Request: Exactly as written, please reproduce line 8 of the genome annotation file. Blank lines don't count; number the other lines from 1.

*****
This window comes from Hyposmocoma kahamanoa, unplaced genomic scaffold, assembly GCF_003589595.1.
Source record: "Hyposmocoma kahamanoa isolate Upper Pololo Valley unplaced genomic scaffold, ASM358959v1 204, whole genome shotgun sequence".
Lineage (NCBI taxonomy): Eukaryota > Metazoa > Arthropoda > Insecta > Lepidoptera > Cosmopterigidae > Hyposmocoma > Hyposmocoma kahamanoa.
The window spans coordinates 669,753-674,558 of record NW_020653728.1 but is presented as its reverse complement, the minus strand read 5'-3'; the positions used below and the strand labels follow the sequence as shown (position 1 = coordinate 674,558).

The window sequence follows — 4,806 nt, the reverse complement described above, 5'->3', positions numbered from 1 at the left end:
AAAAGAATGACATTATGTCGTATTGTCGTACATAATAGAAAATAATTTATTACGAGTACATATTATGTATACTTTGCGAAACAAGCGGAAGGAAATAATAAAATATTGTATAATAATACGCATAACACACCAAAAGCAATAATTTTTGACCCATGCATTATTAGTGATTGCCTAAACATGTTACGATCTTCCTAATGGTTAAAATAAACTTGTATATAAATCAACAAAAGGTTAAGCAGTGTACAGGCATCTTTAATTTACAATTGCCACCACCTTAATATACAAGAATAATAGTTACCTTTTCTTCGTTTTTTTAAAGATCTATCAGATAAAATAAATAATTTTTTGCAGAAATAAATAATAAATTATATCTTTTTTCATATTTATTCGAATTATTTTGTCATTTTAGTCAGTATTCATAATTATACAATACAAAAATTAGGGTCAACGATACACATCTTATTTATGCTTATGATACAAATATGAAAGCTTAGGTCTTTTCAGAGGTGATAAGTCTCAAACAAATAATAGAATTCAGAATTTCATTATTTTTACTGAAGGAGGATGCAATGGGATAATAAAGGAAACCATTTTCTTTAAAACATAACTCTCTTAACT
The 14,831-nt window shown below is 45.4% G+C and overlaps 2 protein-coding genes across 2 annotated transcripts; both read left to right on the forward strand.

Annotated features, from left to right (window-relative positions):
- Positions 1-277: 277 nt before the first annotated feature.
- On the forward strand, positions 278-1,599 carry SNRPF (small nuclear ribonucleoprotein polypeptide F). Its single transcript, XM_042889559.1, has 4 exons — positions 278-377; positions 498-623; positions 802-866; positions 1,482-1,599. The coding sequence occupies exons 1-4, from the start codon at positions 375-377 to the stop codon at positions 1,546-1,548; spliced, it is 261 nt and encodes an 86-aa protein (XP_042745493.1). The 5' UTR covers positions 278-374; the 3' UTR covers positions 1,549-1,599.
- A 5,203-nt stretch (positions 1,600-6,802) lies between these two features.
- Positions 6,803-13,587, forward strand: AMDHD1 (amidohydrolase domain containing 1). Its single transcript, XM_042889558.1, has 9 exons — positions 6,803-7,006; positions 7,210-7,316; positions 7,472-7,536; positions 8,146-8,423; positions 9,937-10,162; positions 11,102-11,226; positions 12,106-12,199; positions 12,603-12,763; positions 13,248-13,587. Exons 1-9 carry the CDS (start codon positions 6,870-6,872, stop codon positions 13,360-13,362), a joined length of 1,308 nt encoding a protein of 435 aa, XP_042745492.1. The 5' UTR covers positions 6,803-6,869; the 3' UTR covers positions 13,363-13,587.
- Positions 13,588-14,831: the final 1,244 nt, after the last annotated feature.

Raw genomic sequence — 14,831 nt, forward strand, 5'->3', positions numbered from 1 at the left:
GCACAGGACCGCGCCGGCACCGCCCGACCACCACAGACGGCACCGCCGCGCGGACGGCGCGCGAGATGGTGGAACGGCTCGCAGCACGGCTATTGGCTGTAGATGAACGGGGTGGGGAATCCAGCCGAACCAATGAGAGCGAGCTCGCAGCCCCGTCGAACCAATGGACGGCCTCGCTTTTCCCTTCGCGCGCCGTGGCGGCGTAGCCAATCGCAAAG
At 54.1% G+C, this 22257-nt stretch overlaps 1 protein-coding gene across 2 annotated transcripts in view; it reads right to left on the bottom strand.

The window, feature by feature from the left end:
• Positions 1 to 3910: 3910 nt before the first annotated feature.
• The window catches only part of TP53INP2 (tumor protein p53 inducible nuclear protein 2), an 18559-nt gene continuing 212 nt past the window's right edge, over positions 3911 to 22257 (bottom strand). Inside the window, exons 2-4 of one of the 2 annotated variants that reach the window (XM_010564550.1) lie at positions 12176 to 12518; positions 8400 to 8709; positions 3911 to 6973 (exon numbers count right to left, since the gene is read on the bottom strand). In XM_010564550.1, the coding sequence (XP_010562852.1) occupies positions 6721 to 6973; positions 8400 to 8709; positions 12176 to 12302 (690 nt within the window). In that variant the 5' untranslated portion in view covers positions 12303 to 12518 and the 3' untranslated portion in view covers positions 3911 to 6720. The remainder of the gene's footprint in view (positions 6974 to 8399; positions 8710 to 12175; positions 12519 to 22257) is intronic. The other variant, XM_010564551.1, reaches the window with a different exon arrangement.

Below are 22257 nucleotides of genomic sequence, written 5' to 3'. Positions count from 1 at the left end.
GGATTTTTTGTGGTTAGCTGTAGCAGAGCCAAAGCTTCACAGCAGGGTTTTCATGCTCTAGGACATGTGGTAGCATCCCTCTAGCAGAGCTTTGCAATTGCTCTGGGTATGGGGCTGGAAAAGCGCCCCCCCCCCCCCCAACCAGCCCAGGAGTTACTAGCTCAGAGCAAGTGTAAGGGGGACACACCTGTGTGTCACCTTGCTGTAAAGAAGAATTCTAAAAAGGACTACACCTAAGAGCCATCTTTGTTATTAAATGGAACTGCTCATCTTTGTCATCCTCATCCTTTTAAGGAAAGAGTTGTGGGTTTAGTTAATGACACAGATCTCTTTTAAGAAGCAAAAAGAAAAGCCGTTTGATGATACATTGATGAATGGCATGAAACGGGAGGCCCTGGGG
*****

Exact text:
Annotated features, from left to right (window-relative positions):